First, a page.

“we are justified in ascribing to the preferred enjoyment a superiority in quality, so far outweighing quantity as to render it, in comparison, of small account” – Mill.

When we study what types of pleasure are preferred over others by those with the capacity to experience many types, we find that it is those higher pleasures of the mind that are preferred and are often pursued while sacrificing comfort. We can thus conclude of their greater quality.

For example, consider the case of an artist who suffers from financial deprivation to produce their art. A piano player who arduously wades through hours of practice to finally experience the pleasure of playing some composition of genius. A student who avoids short-term pleasures and indolence by diligently studying for their exams, to avoid a monotonous life and pursue the pleasure that comes from development, exercise and eventual mastery of their interests and talents.

Many will object to Mill’s claim that a person who can and has experienced higher pleasures will always prefer them to lower ones. There are plenty of times when mentally cultivated people will occasionally give in to instant gratification or even sink into complete addiction to lower pleasures.

However, Mill responds that this objection misunderstands his argument. Everyone prefers the highest pleasures they have been able to experience, but it doesn’t follow that everyone always chooses them over lower ones. The ability to experience higher pleasures requires careful cultivation which is easily lost, either due to falling into addiction, weakness of will/character, external pressures or lack of internal support.

“Capacity for the nobler feelings is in most natures a very tender plant, easily killed, not only by hostile influences, but by mere want of sustenance; and in the majority of young persons it speedily dies away if the occupations to which their position in life has devoted them, and the society into which it has thrown them, are not favourable to keeping that higher capacity in exercise. Men lose their high aspirations as they lose their intellectual tastes, because they have not time or opportunity for indulging them; and they addict themselves to inferior pleasures, not because they deliberately prefer them, but because they are either the only ones to which they have access, or the only ones which they are any longer capable of enjoying.” – Mill.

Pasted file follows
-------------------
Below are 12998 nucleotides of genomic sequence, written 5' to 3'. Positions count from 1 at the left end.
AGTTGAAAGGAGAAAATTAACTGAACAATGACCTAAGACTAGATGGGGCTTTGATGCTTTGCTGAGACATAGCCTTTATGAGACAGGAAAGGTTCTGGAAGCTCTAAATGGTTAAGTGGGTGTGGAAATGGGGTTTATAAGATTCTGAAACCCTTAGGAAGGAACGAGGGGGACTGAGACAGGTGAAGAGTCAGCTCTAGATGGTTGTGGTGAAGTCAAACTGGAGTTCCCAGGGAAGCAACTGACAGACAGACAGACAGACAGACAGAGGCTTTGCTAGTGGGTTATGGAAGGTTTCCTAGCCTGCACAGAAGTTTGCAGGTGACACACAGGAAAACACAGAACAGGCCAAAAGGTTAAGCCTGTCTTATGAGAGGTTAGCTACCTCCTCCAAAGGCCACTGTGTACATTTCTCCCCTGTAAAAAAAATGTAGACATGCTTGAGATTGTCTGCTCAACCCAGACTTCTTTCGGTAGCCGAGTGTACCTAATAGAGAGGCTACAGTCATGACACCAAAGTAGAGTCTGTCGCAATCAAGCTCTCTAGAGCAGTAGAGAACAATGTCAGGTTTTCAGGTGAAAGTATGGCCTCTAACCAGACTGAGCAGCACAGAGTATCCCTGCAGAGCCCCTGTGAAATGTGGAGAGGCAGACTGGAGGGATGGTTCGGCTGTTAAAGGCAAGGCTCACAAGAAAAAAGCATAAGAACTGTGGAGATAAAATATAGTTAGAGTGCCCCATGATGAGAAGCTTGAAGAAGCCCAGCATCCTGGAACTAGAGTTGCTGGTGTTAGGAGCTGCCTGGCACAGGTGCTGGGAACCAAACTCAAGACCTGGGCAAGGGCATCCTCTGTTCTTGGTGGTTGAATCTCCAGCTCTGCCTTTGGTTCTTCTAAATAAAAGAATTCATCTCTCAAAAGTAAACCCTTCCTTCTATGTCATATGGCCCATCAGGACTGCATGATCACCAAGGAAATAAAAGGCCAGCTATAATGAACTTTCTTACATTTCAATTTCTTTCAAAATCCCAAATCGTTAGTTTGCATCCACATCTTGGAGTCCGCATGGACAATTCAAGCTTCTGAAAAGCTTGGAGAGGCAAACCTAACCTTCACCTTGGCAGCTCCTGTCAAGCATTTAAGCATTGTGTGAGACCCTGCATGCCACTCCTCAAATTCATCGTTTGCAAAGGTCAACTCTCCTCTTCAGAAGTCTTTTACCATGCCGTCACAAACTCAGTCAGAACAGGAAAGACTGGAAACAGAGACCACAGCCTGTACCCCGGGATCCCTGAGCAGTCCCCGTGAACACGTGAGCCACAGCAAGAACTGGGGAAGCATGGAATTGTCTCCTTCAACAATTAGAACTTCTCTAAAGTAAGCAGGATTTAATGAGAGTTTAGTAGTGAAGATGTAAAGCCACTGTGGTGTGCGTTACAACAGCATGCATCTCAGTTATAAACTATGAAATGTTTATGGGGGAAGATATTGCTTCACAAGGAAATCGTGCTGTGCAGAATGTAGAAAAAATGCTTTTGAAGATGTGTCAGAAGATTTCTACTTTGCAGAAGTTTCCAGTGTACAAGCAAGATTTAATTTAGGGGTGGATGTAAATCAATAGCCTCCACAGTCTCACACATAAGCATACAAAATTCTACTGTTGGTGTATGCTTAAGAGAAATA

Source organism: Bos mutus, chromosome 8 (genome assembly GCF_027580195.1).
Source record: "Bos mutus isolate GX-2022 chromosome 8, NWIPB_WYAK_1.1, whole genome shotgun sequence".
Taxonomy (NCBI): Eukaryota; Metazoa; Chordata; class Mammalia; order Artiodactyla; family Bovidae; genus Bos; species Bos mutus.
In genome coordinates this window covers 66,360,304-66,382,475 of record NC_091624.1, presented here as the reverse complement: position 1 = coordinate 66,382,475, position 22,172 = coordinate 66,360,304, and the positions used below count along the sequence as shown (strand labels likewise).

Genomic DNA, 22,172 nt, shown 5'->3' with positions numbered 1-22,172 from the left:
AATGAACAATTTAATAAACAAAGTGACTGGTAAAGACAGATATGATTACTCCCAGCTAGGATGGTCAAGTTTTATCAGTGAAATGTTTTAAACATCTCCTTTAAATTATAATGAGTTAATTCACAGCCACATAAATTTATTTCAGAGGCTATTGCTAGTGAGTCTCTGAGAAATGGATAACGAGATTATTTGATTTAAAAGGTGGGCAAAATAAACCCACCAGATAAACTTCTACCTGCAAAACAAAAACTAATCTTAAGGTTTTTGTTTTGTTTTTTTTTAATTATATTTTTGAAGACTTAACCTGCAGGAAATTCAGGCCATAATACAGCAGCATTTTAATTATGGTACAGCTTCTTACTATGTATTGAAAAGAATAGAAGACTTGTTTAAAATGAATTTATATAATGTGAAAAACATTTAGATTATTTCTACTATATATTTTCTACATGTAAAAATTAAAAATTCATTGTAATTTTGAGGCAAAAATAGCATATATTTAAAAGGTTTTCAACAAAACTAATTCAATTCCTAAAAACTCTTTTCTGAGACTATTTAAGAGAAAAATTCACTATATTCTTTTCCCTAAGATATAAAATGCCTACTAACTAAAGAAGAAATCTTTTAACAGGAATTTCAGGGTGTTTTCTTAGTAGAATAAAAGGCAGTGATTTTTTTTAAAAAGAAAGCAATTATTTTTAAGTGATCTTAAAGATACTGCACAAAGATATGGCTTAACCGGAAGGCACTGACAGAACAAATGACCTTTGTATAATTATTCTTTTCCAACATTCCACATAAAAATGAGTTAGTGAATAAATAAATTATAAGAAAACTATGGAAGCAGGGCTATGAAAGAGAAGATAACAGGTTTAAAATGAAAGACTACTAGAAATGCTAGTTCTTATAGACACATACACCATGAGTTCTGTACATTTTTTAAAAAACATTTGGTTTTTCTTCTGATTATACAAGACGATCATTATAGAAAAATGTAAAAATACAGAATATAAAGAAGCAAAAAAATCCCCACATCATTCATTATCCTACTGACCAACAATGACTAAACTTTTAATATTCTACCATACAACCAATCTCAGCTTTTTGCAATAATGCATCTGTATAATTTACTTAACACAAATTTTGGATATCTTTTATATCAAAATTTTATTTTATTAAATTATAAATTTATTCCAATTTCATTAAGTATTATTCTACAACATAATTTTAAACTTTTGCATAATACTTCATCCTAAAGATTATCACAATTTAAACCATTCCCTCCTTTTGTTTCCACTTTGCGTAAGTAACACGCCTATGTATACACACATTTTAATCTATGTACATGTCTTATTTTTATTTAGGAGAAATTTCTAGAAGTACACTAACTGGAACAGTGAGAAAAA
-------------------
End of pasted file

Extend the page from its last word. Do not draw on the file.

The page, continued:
Rule Utilitarianism

Generic Rule Utilitarianism adds the idea of following rules to the principle of utility. So, an action is good if it conforms to a rule which maximises happiness.

We need to determine whether following a rule, e.g., like not lying, will promote more happiness than not following it. If so, then following that rule is good.

This then typically splits into strong and weak rule Utilitarianism. Strong Utilitarianism is the view that the rules should be stuck to no matter the situation. Weak Utilitarianism is the view that the rules can be broken if it maximises happiness to do so.

Strong Rule Utilitarianism is typically criticised for simply becoming deontological, for abandoning the principle of utility and its consequentialism and becoming an empty deontological theory that follows rules for no good reasons, having abandoned its own supposed meta-ethical grounding.

Weak Rule Utilitarianism is typically criticised for in effect reducing into act utilitarianism, since they would judge every action the same. If following a rule such as telling the truth maximises happiness in a situation, then both Act and weak Rule would say to tell the truth. If breaking the rule and lying maximises happiness in a situation, then both act and weak rule would say to lie.

Mill’s Rule Utilitarianism

Mill’s version of Rule Utilitarianism was an attempt to improve on Bentham’s and arguably also avoids the issues of the strong and weak varieties.

The principle of Utility holds that the goal of moral action is to maximise happiness. Mill says he “entirely” agrees with Bentham’s principle of Utility, that what makes an action good is the degree to which it promotes happiness over suffering. Mill calls this the principle of Utility the ‘first principle’.

However, Mill disagreed with Bentham’s approach of judging every action by the principle of utility. Mill claimed that happiness is ‘much too complex and indefinite a goal’ for that.

“Although I entirely agree with Bentham in his principle, I do not agree with him that all right thinking on the details of morals depends on its explicit assertion. I think that utility or happiness is much too complex and indefinite a goal to be sought except through various intermediate goals” – Mill.

This is an attempt to solve the issue of calculation. It is extremely difficult to calculate which action will maximise happiness. Even though that is what constitutes the moral rightness of an action, nonetheless because of our limited knowledge our actual moral obligation is to follow whatever secondary principles humanity’s current level of understanding has produced regarding how to gain happiness and minimise suffering. We can draw on the accumulated knowledge and wisdom of our species on what avoids suffering and produces satisfaction and happiness.

This gives us ‘secondary principles’ which are more general rules and guidelines. These are the product of our civilisation’s current best attempt to understand how to produce happiness. They are therefore subject to improvement. As particularly obvious examples, Mill points to murder and theft as being injurious to human happiness.